Stepping out from the reverb chamber in which the Fleet Foxes dwell comes J Tillman, their sticksman and the world’s newest member of the singing drummer club. Tillman has been releasing albums since 2004 on the hush-hush and in very limited numbers, but on the back of the Foxes’ incredible success last year, Bella Union have taken his latest collection of lo-fi songs and brought them to a brand new audience.
The lack of reverb on this album is just one of the stylistic distinctions between this solo sojourn and the day job. Sparseness is the order of the day. The bedrock of these songs consists of barely-strummed acoustic guitars and Tillman’s dry, rasping voice low down in the mix. But the sparseness extends to song structure too. Master’s House and the brief All You See almost come in waves, falling silent in between each line. It positively reeks of late-nights and a sleepy disposition that some may write off as dull but fans of Will Oldham and Iron and Wine will certainly dig most heartily.
It’s on more developed songs like No Occasion where Tillman starts to earn his stripes though. Gently added piano and strings take him nicely into Nick Drake territory, with a softly cooed chorus line similar to Radiohead‘s Pyramid Song. Firstborn is gorgeous also, a simple motif mapped out by mandolin and multi-layered harmonies that’s as impressive and affecting as anything on the Fleet Foxes record. Others though, like James Blues are just too bare and short to really get under your skin, and make you question whether some of what’s included here are just sophisticated demos that make for a slightly unsophisticated album.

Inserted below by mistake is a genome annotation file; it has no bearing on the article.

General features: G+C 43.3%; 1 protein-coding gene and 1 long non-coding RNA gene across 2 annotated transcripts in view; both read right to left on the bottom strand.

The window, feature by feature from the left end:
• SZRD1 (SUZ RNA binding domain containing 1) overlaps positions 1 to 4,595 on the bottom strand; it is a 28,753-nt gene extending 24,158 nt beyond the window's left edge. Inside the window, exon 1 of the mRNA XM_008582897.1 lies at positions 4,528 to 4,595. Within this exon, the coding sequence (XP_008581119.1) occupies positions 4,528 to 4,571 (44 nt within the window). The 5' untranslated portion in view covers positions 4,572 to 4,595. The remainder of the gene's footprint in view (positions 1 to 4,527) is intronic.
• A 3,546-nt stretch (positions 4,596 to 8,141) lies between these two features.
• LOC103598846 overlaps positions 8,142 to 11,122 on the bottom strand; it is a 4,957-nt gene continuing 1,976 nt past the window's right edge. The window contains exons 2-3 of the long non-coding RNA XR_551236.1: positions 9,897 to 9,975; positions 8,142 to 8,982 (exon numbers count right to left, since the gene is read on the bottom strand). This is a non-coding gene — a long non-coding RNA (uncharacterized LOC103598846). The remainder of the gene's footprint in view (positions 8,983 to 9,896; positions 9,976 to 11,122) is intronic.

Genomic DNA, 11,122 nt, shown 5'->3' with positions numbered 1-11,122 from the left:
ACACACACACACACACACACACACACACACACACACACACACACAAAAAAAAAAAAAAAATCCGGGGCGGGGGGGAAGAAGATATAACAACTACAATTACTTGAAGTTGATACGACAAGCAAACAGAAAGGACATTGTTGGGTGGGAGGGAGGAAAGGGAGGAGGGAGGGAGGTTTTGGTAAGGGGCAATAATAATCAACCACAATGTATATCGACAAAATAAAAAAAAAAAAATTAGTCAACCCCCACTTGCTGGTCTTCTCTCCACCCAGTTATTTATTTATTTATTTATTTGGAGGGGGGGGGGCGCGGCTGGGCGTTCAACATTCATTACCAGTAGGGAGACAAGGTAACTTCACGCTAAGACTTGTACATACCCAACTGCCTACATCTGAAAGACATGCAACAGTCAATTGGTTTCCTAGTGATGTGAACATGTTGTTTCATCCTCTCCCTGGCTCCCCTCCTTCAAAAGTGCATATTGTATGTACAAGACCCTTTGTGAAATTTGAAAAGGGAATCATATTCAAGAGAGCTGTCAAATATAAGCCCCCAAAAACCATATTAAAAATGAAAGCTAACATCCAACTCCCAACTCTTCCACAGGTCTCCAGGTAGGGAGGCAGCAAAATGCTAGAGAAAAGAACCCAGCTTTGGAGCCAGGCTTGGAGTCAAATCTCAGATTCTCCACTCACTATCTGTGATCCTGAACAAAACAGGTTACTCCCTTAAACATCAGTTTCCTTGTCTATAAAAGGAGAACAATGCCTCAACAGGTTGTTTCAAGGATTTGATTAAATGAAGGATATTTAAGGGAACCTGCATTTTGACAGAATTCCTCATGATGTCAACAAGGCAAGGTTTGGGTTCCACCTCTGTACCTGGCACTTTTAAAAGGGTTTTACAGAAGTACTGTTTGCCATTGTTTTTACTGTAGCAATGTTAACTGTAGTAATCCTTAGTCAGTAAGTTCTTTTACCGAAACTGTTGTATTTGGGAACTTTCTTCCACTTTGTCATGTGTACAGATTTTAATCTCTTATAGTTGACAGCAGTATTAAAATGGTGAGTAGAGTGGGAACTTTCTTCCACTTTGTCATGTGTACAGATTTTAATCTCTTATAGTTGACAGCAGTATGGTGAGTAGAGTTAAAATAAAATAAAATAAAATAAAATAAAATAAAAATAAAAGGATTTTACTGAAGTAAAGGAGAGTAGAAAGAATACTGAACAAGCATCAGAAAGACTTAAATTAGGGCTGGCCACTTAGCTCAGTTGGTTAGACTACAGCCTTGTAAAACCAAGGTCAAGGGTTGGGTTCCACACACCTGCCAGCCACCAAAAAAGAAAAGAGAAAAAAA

Thankfully Tillman includes a few full-band cuts that jolt the listener back from mild torpor. New Imperial Grand Blues brims with belching brass and heavy drums, while Steel On Steel is pleasantly rockist and familiar, in the context of an album that has only a fleeting taste of anything mainstream and “classic” about it. Lines like “All things pass, just ash to ash” are a tiny bit trite but the lilting pedal steel guitars and mellotron (played by Foxes’ keyboardist Casey Westcott) are all perfectly pitched and make Steel On Steel probably the album’s trump card. It’s a peach.
This certainly isn’t an essential album by any means, and perhaps a retrospective of Tillman’s previous five albums and EPs might have been a better introduction. But it definitely deserves to be heard by more people than just hardcore Fleet Foxes fans, and will provide slow-coustic comfort for night owls everywhere.